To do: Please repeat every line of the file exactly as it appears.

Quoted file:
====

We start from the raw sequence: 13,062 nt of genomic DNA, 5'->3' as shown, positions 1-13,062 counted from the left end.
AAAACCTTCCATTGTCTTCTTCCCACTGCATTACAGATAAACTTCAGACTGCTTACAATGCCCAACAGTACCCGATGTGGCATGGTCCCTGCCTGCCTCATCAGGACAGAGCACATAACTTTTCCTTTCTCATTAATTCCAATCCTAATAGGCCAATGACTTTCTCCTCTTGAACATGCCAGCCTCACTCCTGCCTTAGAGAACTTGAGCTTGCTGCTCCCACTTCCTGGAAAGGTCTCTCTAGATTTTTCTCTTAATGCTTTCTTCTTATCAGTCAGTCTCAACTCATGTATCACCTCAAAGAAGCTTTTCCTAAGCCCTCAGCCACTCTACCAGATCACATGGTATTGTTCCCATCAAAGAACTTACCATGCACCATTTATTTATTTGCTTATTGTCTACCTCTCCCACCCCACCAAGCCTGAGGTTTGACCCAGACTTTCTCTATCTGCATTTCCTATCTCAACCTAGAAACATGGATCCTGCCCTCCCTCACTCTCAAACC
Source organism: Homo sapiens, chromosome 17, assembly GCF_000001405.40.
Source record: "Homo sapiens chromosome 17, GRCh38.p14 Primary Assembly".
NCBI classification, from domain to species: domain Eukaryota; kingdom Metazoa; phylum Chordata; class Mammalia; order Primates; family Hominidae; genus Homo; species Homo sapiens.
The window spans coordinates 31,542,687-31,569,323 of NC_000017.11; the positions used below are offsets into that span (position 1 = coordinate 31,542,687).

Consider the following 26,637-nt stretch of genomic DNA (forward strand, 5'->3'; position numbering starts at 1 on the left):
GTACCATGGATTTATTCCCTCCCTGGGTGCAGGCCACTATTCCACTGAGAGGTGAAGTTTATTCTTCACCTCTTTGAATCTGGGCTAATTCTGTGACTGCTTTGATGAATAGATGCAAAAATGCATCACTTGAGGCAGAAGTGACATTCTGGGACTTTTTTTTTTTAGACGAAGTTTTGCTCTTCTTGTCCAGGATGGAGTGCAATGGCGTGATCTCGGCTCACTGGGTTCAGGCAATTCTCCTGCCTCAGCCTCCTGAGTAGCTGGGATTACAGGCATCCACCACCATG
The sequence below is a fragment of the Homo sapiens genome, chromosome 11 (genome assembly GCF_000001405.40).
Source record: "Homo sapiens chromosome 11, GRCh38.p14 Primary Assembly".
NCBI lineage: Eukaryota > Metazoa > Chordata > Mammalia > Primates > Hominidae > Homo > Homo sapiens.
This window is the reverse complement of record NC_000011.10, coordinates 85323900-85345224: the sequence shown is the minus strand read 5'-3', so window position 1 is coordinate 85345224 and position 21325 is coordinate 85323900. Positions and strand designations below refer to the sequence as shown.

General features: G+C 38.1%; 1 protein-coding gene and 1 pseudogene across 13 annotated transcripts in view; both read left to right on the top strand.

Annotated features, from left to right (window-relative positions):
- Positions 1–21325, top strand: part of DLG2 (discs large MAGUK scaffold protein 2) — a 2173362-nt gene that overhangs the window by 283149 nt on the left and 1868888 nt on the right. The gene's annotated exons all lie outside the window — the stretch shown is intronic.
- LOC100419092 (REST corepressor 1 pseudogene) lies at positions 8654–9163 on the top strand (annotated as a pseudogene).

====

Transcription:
We start from the raw sequence: 13,062 nt of genomic DNA, 5'->3' as shown, positions 1-13,062 counted from the left end.
AAAACCTTCCATTGTCTTCTTCCCACTGCATTACAGATAAACTTCAGACTGCTTACAATGCCCAACAGTACCCGATGTGGCATGGTCCCTGCCTGCCTCATCAGGACAGAGCACATAACTTTTCCTTTCTCATTAATTCCAATCCTAATAGGCCAATGACTTTCTCCTCTTGAACATGCCAGCCTCACTCCTGCCTTAGAGAACTTGAGCTTGCTGCTCCCACTTCCTGGAAAGGTCTCTCTAGATTTTTCTCTTAATGCTTTCTTCTTATCAGTCAGTCTCAACTCATGTATCACCTCAAAGAAGCTTTTCCTAAGCCCTCAGCCACTCTACCAGATCACATGGTATTGTTCCCATCAAAGAACTTACCATGCACCATTTATTTATTTGCTTATTGTCTACCTCTCCCACCCCACCAAGCCTGAGGTTTGACCCAGACTTTCTCTATCTGCATTTCCTATCTCAACCTAGAAACATGGATCCTGCCCTCCCTCACTCTCAAACC
Source organism: Homo sapiens, chromosome 17, assembly GCF_000001405.40.
Source record: "Homo sapiens chromosome 17, GRCh38.p14 Primary Assembly".
NCBI classification, from domain to species: domain Eukaryota; kingdom Metazoa; phylum Chordata; class Mammalia; order Primates; family Hominidae; genus Homo; species Homo sapiens.
The window spans coordinates 31,542,687-31,569,323 of NC_000017.11; the positions used below are offsets into that span (position 1 = coordinate 31,542,687).

Consider the following 26,637-nt stretch of genomic DNA (forward strand, 5'->3'; position numbering starts at 1 on the left):
GTACCATGGATTTATTCCCTCCCTGGGTGCAGGCCACTATTCCACTGAGAGGTGAAGTTTATTCTTCACCTCTTTGAATCTGGGCTAATTCTGTGACTGCTTTGATGAATAGATGCAAAAATGCATCACTTGAGGCAGAAGTGACATTCTGGGACTTTTTTTTTTTAGACGAAGTTTTGCTCTTCTTGTCCAGGATGGAGTGCAATGGCGTGATCTCGGCTCACTGGGTTCAGGCAATTCTCCTGCCTCAGCCTCCTGAGTAGCTGGGATTACAGGCATCCACCACCATG
The sequence below is a fragment of the Homo sapiens genome, chromosome 11 (genome assembly GCF_000001405.40).
Source record: "Homo sapiens chromosome 11, GRCh38.p14 Primary Assembly".
NCBI lineage: Eukaryota > Metazoa > Chordata > Mammalia > Primates > Hominidae > Homo > Homo sapiens.
This window is the reverse complement of record NC_000011.10, coordinates 85323900-85345224: the sequence shown is the minus strand read 5'-3', so window position 1 is coordinate 85345224 and position 21325 is coordinate 85323900. Positions and strand designations below refer to the sequence as shown.

General features: G+C 38.1%; 1 protein-coding gene and 1 pseudogene across 13 annotated transcripts in view; both read left to right on the top strand.

Annotated features, from left to right (window-relative positions):
- Positions 1–21325, top strand: part of DLG2 (discs large MAGUK scaffold protein 2) — a 2173362-nt gene that overhangs the window by 283149 nt on the left and 1868888 nt on the right. The gene's annotated exons all lie outside the window — the stretch shown is intronic.
- LOC100419092 (REST corepressor 1 pseudogene) lies at positions 8654–9163 on the top strand (annotated as a pseudogene).